This latest work by Naseer Aruri focuses on the failed Middle East "peace process."
Aruri analyzes the evolving relationship between the United States and the two protagonists -- the Palestinians and Israel -- and argues that the U.S. rejectionist policy toward Palestinian participation and Palestinian rights has become a policy that focuses more on the process and than on peace.
Aruri argues that the special relationship between the United States and Israel turned into a strategic alliance after the war in 1967 -- ruling out a role of honest brokering for the United States -- all other would-be peacemakers and facilitators were held at bay. The U.S. diplomatic -monopoly continues to serve as the single most effective means to accomplish Israel's goals. It sustains Israel, protecting it from international scrutiny, and engineers the gridlock that allows the Israeli government to negotiate indefinitely.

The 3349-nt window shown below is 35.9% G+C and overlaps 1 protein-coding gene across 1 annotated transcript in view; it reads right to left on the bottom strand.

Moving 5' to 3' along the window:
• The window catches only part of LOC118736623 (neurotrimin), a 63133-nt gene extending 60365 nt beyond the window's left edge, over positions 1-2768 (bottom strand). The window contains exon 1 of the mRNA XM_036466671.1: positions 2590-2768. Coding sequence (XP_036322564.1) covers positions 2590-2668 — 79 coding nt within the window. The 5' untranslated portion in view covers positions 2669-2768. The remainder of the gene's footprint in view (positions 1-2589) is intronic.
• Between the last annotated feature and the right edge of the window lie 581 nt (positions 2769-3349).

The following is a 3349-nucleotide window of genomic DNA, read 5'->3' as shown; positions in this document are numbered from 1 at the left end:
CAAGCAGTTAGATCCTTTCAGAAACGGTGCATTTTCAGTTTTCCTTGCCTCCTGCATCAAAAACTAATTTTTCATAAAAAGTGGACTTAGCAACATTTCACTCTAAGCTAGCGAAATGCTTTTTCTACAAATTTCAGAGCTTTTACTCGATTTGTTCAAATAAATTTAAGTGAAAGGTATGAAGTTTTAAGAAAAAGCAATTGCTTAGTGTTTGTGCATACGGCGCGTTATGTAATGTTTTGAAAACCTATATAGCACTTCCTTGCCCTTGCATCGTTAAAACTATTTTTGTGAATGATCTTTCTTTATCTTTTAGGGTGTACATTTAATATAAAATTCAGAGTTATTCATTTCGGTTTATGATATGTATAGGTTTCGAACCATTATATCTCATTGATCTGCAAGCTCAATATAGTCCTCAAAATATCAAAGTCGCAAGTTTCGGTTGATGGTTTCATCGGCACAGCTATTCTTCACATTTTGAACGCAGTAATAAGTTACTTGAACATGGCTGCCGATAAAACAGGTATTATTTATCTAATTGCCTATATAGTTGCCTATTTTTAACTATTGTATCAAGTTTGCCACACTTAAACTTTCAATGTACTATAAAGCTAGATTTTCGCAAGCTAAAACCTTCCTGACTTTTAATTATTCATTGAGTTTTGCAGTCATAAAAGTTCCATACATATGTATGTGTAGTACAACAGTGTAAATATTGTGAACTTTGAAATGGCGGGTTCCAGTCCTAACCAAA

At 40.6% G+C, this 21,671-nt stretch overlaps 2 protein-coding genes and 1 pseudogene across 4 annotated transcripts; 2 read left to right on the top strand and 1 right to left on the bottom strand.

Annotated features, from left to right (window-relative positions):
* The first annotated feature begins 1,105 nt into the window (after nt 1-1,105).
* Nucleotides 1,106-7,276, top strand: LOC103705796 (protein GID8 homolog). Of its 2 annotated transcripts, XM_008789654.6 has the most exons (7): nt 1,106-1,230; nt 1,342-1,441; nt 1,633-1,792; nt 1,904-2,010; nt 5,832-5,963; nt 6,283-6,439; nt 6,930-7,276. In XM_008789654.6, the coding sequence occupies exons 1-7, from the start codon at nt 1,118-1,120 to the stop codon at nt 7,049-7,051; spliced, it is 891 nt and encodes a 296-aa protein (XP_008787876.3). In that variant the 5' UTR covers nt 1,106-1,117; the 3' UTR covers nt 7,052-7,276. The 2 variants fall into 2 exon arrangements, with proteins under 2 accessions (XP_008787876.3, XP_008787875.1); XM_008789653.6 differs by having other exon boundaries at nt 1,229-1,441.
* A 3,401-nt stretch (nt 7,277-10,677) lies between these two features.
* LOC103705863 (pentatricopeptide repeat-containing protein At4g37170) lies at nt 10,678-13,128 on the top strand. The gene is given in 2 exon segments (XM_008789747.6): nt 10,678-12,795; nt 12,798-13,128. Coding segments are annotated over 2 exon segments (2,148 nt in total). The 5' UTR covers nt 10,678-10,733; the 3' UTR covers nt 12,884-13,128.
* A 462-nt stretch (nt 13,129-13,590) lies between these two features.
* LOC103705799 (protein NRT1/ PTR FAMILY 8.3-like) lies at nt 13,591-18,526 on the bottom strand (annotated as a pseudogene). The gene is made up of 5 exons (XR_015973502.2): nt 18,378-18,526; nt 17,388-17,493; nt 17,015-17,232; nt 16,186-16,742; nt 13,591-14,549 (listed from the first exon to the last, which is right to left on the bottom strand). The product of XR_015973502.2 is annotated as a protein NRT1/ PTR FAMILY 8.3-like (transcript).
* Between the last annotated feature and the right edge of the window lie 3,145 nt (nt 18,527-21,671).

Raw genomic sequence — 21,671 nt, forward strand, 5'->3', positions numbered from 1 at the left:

Bolstered by September 11, U.S. policy at present, is Israel's: fix the blame on the Palestinian partner, declare Arafat unfit to rule, and demand his removal. Aruri demonstrates how American diplomacy has come to a grinding halt, providing a cover for Ariel Sharon's Israel to crush the Palestinians. Naseer Aruri is Professor Emeritus of Political Science at the University of Massachusetts-Dartmouth, and the former co-chair of Amnesty International. He lectures widely on the politics and history of the Middle East.